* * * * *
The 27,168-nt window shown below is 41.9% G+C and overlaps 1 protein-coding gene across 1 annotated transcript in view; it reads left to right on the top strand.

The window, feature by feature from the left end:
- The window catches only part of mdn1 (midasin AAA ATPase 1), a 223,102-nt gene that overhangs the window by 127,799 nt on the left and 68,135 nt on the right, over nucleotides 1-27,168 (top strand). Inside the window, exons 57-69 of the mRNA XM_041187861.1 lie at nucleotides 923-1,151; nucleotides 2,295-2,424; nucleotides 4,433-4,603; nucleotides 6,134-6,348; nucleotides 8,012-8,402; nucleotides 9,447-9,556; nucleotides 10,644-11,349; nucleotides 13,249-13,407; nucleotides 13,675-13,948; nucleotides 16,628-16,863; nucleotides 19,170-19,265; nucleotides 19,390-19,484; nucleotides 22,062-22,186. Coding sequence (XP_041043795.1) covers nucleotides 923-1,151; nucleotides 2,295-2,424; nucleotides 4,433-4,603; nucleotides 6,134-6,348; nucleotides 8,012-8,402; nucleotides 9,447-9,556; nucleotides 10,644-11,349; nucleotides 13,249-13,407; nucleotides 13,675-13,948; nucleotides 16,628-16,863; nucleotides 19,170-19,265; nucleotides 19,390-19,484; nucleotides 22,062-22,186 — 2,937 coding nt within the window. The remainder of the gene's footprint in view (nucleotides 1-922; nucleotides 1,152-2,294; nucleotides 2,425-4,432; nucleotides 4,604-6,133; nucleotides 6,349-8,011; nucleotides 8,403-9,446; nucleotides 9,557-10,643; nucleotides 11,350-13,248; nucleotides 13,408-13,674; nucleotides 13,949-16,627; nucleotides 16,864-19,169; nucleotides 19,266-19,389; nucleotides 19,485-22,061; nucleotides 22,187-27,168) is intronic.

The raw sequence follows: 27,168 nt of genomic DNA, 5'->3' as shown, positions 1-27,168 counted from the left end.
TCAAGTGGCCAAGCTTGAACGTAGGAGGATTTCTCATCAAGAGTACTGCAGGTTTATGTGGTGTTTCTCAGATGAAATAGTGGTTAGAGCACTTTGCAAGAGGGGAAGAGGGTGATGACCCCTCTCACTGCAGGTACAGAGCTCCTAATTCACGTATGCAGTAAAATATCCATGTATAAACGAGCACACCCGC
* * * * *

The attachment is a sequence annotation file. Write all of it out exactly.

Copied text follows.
The 27,168-nt window shown below is 41.9% G+C and overlaps 1 protein-coding gene across 1 annotated transcript in view; it reads left to right on the top strand.

The window, feature by feature from the left end:
- The window catches only part of mdn1 (midasin AAA ATPase 1), a 223,102-nt gene that overhangs the window by 127,799 nt on the left and 68,135 nt on the right, over nucleotides 1-27,168 (top strand). Inside the window, exons 57-69 of the mRNA XM_041187861.1 lie at nucleotides 923-1,151; nucleotides 2,295-2,424; nucleotides 4,433-4,603; nucleotides 6,134-6,348; nucleotides 8,012-8,402; nucleotides 9,447-9,556; nucleotides 10,644-11,349; nucleotides 13,249-13,407; nucleotides 13,675-13,948; nucleotides 16,628-16,863; nucleotides 19,170-19,265; nucleotides 19,390-19,484; nucleotides 22,062-22,186. Coding sequence (XP_041043795.1) covers nucleotides 923-1,151; nucleotides 2,295-2,424; nucleotides 4,433-4,603; nucleotides 6,134-6,348; nucleotides 8,012-8,402; nucleotides 9,447-9,556; nucleotides 10,644-11,349; nucleotides 13,249-13,407; nucleotides 13,675-13,948; nucleotides 16,628-16,863; nucleotides 19,170-19,265; nucleotides 19,390-19,484; nucleotides 22,062-22,186 — 2,937 coding nt within the window. The remainder of the gene's footprint in view (nucleotides 1-922; nucleotides 1,152-2,294; nucleotides 2,425-4,432; nucleotides 4,604-6,133; nucleotides 6,349-8,011; nucleotides 8,403-9,446; nucleotides 9,557-10,643; nucleotides 11,350-13,248; nucleotides 13,408-13,674; nucleotides 13,949-16,627; nucleotides 16,864-19,169; nucleotides 19,266-19,389; nucleotides 19,485-22,061; nucleotides 22,187-27,168) is intronic.

The raw sequence follows: 27,168 nt of genomic DNA, 5'->3' as shown, positions 1-27,168 counted from the left end.
TCAAGTGGCCAAGCTTGAACGTAGGAGGATTTCTCATCAAGAGTACTGCAGGTTTATGTGGTGTTTCTCAGATGAAATAGTGGTTAGAGCACTTTGCAAGAGGGGAAGAGGGTGATGACCCCTCTCACTGCAGGTACAGAGCTCCTAATTCACGTATGCAGTAAAATATCCATGTATAAACGAGCACACCCGC